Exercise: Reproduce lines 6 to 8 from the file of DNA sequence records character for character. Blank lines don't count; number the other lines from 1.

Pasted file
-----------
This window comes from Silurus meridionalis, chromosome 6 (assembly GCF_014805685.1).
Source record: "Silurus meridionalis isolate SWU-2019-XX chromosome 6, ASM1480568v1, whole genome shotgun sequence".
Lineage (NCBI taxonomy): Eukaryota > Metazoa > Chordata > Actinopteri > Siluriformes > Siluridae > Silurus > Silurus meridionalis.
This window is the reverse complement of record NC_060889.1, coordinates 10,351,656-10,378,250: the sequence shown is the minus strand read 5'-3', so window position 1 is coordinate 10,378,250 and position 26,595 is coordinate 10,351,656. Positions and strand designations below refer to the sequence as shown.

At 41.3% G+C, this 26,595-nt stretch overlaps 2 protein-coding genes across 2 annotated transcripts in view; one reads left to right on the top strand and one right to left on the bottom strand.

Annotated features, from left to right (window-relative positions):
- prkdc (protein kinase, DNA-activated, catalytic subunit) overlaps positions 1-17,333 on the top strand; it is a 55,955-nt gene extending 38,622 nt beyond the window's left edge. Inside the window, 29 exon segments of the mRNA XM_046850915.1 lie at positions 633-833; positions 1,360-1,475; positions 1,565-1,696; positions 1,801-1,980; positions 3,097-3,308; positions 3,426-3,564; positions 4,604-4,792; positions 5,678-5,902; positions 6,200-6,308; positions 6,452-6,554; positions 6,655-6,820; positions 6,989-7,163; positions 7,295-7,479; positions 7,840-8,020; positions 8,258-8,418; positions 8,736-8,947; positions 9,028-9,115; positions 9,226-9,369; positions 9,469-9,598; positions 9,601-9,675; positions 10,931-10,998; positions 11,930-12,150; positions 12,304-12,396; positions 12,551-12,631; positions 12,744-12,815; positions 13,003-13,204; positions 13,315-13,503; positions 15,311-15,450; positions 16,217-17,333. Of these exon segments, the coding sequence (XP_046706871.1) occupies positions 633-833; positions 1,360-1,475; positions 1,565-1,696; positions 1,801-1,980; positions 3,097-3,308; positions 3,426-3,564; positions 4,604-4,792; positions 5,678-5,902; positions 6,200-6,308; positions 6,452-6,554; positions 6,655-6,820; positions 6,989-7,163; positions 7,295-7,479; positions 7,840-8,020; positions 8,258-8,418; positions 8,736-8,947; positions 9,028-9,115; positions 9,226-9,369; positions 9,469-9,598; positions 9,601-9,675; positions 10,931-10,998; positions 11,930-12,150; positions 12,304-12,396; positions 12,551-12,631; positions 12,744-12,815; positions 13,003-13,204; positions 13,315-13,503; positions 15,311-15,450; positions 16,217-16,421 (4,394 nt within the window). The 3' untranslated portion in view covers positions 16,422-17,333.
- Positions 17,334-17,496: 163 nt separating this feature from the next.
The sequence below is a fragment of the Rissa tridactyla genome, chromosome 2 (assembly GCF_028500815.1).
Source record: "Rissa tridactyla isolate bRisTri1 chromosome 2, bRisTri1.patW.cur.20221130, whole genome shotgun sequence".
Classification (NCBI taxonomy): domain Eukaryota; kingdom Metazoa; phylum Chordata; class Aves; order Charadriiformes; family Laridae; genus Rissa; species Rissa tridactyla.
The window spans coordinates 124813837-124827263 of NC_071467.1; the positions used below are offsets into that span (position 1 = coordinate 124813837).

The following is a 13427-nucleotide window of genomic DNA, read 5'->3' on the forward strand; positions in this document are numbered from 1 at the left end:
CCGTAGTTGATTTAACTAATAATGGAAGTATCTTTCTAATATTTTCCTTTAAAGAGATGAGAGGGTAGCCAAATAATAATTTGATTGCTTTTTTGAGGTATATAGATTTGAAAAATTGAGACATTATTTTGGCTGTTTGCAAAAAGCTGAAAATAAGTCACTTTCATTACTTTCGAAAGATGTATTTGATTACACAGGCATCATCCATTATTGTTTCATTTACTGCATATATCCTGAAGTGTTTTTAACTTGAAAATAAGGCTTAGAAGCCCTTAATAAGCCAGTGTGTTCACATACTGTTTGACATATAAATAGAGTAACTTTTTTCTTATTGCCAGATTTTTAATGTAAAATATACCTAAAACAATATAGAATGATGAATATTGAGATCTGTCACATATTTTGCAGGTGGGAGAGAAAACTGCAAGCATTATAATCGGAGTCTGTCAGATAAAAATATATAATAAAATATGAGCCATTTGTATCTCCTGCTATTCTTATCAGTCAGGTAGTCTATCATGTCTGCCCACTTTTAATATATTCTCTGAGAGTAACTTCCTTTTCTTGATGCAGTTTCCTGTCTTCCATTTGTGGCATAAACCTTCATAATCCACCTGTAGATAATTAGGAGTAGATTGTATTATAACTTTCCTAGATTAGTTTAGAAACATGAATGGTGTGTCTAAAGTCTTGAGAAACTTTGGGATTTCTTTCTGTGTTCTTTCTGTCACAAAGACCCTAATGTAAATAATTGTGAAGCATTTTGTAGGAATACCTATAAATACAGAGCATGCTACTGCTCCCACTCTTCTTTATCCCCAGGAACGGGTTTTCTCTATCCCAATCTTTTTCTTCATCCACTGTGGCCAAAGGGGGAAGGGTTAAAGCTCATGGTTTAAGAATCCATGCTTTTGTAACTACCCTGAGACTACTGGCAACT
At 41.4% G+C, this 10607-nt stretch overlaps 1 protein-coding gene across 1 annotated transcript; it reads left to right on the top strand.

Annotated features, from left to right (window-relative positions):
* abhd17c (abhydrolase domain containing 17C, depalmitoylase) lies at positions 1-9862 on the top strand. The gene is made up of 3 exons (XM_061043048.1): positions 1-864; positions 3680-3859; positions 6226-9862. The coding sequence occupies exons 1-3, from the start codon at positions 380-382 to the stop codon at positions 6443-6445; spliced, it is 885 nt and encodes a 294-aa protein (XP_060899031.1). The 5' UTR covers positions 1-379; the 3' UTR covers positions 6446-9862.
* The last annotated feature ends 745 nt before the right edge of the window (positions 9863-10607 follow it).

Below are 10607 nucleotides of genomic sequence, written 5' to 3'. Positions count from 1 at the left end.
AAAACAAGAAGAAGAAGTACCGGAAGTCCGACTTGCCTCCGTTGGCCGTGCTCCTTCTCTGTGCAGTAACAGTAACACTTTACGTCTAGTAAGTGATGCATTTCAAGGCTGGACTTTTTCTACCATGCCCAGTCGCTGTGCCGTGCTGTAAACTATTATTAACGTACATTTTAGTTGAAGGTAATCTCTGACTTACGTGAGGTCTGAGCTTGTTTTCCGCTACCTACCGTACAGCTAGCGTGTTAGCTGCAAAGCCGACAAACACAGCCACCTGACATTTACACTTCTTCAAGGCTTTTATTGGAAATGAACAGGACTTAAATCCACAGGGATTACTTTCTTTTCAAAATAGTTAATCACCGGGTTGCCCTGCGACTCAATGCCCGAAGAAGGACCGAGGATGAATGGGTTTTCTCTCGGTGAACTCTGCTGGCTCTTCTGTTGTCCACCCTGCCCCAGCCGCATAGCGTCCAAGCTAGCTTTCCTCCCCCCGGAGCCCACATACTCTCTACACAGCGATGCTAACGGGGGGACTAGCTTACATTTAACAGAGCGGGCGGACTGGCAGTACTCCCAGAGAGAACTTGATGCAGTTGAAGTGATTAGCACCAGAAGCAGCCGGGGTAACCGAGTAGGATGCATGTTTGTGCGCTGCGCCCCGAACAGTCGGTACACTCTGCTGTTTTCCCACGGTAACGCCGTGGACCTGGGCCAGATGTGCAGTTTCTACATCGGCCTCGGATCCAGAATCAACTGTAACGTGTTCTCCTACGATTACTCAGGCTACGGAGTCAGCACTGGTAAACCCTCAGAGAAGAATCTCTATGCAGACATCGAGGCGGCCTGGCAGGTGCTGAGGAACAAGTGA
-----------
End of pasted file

Annotated features, from left to right (window-relative positions):
- prkdc (protein kinase, DNA-activated, catalytic subunit) overlaps positions 1-17,333 on the top strand; it is a 55,955-nt gene extending 38,622 nt beyond the window's left edge. Inside the window, 29 exon segments of the mRNA XM_046850915.1 lie at positions 633-833; positions 1,360-1,475; positions 1,565-1,696; positions 1,801-1,980; positions 3,097-3,308; positions 3,426-3,564; positions 4,604-4,792; positions 5,678-5,902; positions 6,200-6,308; positions 6,452-6,554; positions 6,655-6,820; positions 6,989-7,163; positions 7,295-7,479; positions 7,840-8,020; positions 8,258-8,418; positions 8,736-8,947; positions 9,028-9,115; positions 9,226-9,369; positions 9,469-9,598; positions 9,601-9,675; positions 10,931-10,998; positions 11,930-12,150; positions 12,304-12,396; positions 12,551-12,631; positions 12,744-12,815; positions 13,003-13,204; positions 13,315-13,503; positions 15,311-15,450; positions 16,217-17,333. Of these exon segments, the coding sequence (XP_046706871.1) occupies positions 633-833; positions 1,360-1,475; positions 1,565-1,696; positions 1,801-1,980; positions 3,097-3,308; positions 3,426-3,564; positions 4,604-4,792; positions 5,678-5,902; positions 6,200-6,308; positions 6,452-6,554; positions 6,655-6,820; positions 6,989-7,163; positions 7,295-7,479; positions 7,840-8,020; positions 8,258-8,418; positions 8,736-8,947; positions 9,028-9,115; positions 9,226-9,369; positions 9,469-9,598; positions 9,601-9,675; positions 10,931-10,998; positions 11,930-12,150; positions 12,304-12,396; positions 12,551-12,631; positions 12,744-12,815; positions 13,003-13,204; positions 13,315-13,503; positions 15,311-15,450; positions 16,217-16,421 (4,394 nt within the window). The 3' untranslated portion in view covers positions 16,422-17,333.
- Positions 17,334-17,496: 163 nt separating this feature from the next.